Podcast Summary:

“Anyway, I’ll Drink to That” is a Boozn Sam’s production, exploring the fun, quirky, and fascinating tales of drinks (The Hurricane Drink in this episode) that define culture, history and the world. Every drink has a story to tell, and I’m going to tell it…as true as I can. Hosted by Sam, from Boozn Sam’s. Saddle up with a good cocktail and give me a few minutes of your time for a mystery surrounding a drink that changed the world.

Episode 14 Details:

A famous media mogul, after fame and success in the US, finally met his match battling the fiesty Italians. He walked away a brusied and beaten, but with a drink to ease his pain. 

Transcript of Podcast:

*This is the entire podcast episode in written form. Do not read if you want the audio version to be spoiled.

Ed sat before the board and hard gulped. The faces looking back at him were all angry. Well, all except for Pat’s face, which he didn’t understand. He knew their anger was misplaced too, and due to a misunderstanding that he needed to clarify. The issue had been going on for years, and, with no end in sight, there wasn’t much Ed could do but appeal to those gathered around him and hope they’d understand.  He doubted they would.

Ed harbored his own anger and resentment too, as is usually the case. The stomped on like to pass on the beating to others. Hurting people, hurt people. Only, for Ed, he couldn’t pass along the whooping he wanted to give to anyone. Henry was the source of all his pain, and Henry was too far away to face retribution.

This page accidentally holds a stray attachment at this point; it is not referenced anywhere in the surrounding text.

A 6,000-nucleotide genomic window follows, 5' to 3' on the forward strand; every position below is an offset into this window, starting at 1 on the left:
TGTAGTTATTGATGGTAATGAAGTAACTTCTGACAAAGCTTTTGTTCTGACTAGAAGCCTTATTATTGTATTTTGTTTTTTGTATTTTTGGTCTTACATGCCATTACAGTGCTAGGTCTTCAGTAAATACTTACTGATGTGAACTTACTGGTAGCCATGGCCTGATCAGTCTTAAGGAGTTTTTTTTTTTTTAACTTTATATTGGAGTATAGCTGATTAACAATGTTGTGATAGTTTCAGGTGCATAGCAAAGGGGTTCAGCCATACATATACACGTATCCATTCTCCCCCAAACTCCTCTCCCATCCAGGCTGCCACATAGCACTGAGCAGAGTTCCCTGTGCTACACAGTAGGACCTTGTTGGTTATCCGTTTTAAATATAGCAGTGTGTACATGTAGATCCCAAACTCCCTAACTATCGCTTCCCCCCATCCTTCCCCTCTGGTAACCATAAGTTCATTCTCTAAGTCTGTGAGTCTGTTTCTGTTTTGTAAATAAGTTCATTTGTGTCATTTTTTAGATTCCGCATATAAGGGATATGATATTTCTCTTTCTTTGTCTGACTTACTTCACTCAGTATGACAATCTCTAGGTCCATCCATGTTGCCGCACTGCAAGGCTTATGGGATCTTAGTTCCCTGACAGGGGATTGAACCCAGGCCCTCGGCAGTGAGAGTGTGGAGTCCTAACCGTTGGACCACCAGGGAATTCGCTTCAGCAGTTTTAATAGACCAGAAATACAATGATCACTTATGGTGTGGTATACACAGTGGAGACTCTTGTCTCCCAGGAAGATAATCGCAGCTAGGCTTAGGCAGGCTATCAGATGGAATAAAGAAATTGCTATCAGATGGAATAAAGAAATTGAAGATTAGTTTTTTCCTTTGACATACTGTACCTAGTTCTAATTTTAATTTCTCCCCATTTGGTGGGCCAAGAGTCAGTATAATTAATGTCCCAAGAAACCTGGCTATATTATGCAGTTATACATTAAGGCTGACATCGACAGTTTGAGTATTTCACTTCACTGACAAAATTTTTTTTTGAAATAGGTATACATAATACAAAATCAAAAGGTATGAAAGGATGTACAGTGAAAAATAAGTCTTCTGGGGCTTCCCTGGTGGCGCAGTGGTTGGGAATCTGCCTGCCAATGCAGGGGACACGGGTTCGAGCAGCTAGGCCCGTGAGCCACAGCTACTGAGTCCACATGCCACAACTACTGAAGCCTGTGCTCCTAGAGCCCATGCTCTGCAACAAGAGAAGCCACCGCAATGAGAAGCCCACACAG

Besides, it wasn’t like it was Henry’s fault either. He was only the mastermind behind the current problem, a problem that led, out of necessity, the creation of a completely unrelated drink, which sells by the hundreds of thousands every year, in one very popular place alone. 

He’d followed Henry closely these past ten years. A man in his position, at this time in history, had to. There was too much happening throughout the world to not pay attention. Things that had never happened before, ever, were occurring. The world was being reshaped. War had hung on the horizon like a thick, dark cloud for many years until it exploded in violent fashion over in Europe when Hitler decided the world wasn’t a big enough place for all to exist.

So, he took his pride and his prejudices and he sent them off to death camps, as he blitzkrieg his way through Europe amidst a shower of bombs and bullets. Bombs, the explosives, was the culprit here.